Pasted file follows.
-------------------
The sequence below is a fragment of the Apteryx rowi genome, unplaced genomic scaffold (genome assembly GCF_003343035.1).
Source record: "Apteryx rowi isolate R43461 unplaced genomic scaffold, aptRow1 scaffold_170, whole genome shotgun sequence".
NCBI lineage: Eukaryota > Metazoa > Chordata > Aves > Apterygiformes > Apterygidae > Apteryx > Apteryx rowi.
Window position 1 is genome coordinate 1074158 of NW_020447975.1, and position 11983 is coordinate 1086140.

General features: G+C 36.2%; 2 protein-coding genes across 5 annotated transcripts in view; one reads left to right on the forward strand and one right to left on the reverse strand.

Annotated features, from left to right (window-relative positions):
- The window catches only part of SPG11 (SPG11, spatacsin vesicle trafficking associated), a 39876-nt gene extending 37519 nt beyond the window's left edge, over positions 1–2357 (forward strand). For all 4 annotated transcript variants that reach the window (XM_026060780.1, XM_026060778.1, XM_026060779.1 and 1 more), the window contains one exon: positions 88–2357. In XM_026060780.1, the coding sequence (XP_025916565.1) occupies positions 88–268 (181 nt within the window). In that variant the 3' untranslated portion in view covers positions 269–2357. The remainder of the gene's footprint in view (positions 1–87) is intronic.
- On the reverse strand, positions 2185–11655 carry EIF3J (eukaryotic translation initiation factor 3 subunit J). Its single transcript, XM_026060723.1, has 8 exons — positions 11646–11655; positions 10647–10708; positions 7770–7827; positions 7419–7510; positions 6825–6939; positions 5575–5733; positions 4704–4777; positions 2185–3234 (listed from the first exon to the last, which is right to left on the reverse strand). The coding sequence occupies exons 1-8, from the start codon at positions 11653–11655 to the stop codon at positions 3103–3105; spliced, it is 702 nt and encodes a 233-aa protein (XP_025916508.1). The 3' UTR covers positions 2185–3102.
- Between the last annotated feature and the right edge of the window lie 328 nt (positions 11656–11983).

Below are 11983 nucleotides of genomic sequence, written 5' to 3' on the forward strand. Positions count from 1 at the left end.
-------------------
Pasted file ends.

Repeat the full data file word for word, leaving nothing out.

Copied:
The sequence below is a fragment of the Apteryx rowi genome, unplaced genomic scaffold (genome assembly GCF_003343035.1).
Source record: "Apteryx rowi isolate R43461 unplaced genomic scaffold, aptRow1 scaffold_170, whole genome shotgun sequence".
NCBI lineage: Eukaryota > Metazoa > Chordata > Aves > Apterygiformes > Apterygidae > Apteryx > Apteryx rowi.
Window position 1 is genome coordinate 1074158 of NW_020447975.1, and position 11983 is coordinate 1086140.

General features: G+C 36.2%; 2 protein-coding genes across 5 annotated transcripts in view; one reads left to right on the forward strand and one right to left on the reverse strand.

Annotated features, from left to right (window-relative positions):
- The window catches only part of SPG11 (SPG11, spatacsin vesicle trafficking associated), a 39876-nt gene extending 37519 nt beyond the window's left edge, over positions 1–2357 (forward strand). For all 4 annotated transcript variants that reach the window (XM_026060780.1, XM_026060778.1, XM_026060779.1 and 1 more), the window contains one exon: positions 88–2357. In XM_026060780.1, the coding sequence (XP_025916565.1) occupies positions 88–268 (181 nt within the window). In that variant the 3' untranslated portion in view covers positions 269–2357. The remainder of the gene's footprint in view (positions 1–87) is intronic.
- On the reverse strand, positions 2185–11655 carry EIF3J (eukaryotic translation initiation factor 3 subunit J). Its single transcript, XM_026060723.1, has 8 exons — positions 11646–11655; positions 10647–10708; positions 7770–7827; positions 7419–7510; positions 6825–6939; positions 5575–5733; positions 4704–4777; positions 2185–3234 (listed from the first exon to the last, which is right to left on the reverse strand). The coding sequence occupies exons 1-8, from the start codon at positions 11653–11655 to the stop codon at positions 3103–3105; spliced, it is 702 nt and encodes a 233-aa protein (XP_025916508.1). The 3' UTR covers positions 2185–3102.
- Between the last annotated feature and the right edge of the window lie 328 nt (positions 11656–11983).

Below are 11983 nucleotides of genomic sequence, written 5' to 3' on the forward strand. Positions count from 1 at the left end.